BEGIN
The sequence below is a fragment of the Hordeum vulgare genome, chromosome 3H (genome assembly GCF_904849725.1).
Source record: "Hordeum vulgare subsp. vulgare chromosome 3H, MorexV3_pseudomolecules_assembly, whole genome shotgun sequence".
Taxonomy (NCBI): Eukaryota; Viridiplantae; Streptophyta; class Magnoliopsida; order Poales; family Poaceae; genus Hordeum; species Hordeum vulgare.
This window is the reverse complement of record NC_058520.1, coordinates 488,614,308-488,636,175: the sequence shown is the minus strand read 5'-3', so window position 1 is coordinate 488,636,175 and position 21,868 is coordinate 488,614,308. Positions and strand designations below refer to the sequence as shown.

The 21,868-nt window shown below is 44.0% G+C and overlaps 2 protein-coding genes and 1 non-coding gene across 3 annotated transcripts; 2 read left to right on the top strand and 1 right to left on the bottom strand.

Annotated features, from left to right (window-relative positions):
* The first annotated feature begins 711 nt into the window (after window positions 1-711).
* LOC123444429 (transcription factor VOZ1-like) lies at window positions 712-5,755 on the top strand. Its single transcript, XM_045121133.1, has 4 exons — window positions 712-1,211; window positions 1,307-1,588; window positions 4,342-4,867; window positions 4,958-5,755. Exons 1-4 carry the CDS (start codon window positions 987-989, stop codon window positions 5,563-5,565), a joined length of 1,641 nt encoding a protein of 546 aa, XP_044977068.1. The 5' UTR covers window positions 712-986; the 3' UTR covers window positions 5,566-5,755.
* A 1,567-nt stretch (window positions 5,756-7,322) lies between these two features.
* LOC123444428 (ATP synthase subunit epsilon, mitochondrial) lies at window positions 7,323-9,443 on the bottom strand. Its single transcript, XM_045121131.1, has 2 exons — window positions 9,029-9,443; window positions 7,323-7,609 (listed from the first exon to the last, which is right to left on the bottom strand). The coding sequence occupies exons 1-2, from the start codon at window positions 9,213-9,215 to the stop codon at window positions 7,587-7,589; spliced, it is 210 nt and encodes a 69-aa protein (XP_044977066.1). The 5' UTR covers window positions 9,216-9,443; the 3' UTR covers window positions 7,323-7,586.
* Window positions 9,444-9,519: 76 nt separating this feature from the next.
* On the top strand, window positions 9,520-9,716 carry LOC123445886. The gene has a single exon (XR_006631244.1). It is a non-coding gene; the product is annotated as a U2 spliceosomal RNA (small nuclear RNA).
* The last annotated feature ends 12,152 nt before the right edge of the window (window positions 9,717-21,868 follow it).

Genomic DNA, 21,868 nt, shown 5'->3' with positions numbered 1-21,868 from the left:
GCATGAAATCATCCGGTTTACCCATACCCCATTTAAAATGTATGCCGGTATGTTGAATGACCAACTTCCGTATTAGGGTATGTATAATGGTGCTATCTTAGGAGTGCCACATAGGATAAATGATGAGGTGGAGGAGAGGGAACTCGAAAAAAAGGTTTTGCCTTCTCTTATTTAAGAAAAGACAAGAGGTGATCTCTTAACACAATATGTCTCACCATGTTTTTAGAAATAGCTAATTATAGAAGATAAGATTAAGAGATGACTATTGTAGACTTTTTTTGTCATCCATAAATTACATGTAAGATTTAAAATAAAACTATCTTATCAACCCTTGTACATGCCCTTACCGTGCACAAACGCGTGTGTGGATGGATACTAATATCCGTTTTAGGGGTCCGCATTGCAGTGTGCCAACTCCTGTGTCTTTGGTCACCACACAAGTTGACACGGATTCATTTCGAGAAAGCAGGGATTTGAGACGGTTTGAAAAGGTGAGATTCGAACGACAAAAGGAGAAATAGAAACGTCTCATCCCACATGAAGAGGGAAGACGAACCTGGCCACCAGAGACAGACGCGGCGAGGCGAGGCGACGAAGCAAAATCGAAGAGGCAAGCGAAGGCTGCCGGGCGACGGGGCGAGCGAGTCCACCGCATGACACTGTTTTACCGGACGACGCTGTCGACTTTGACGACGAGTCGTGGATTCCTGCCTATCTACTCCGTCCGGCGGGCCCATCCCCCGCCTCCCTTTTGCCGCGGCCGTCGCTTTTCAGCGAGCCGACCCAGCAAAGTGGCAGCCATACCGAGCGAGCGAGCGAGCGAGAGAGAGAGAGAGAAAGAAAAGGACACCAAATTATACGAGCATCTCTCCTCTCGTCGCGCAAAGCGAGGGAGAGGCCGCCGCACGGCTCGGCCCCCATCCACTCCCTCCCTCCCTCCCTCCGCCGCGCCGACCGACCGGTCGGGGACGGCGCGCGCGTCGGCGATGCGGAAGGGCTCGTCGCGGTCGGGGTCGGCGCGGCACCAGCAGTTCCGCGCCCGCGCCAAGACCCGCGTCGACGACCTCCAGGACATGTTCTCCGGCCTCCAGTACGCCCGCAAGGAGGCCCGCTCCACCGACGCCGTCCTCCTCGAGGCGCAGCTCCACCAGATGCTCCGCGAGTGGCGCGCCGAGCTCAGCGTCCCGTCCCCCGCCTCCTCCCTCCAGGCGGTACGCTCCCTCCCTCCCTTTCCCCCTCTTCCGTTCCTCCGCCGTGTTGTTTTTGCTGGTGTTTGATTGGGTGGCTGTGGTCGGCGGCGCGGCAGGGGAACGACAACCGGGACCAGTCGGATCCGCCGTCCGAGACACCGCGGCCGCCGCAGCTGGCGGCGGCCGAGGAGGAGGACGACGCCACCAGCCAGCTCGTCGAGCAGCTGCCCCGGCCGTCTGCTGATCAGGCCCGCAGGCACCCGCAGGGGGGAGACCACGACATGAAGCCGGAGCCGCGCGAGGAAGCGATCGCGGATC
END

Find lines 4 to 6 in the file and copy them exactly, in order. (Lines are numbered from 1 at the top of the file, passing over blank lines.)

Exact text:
This window is the reverse complement of record NC_058520.1, coordinates 488,614,308-488,636,175: the sequence shown is the minus strand read 5'-3', so window position 1 is coordinate 488,636,175 and position 21,868 is coordinate 488,614,308. Positions and strand designations below refer to the sequence as shown.

The 21,868-nt window shown below is 44.0% G+C and overlaps 2 protein-coding genes and 1 non-coding gene across 3 annotated transcripts; 2 read left to right on the top strand and 1 right to left on the bottom strand.

Annotated features, from left to right (window-relative positions):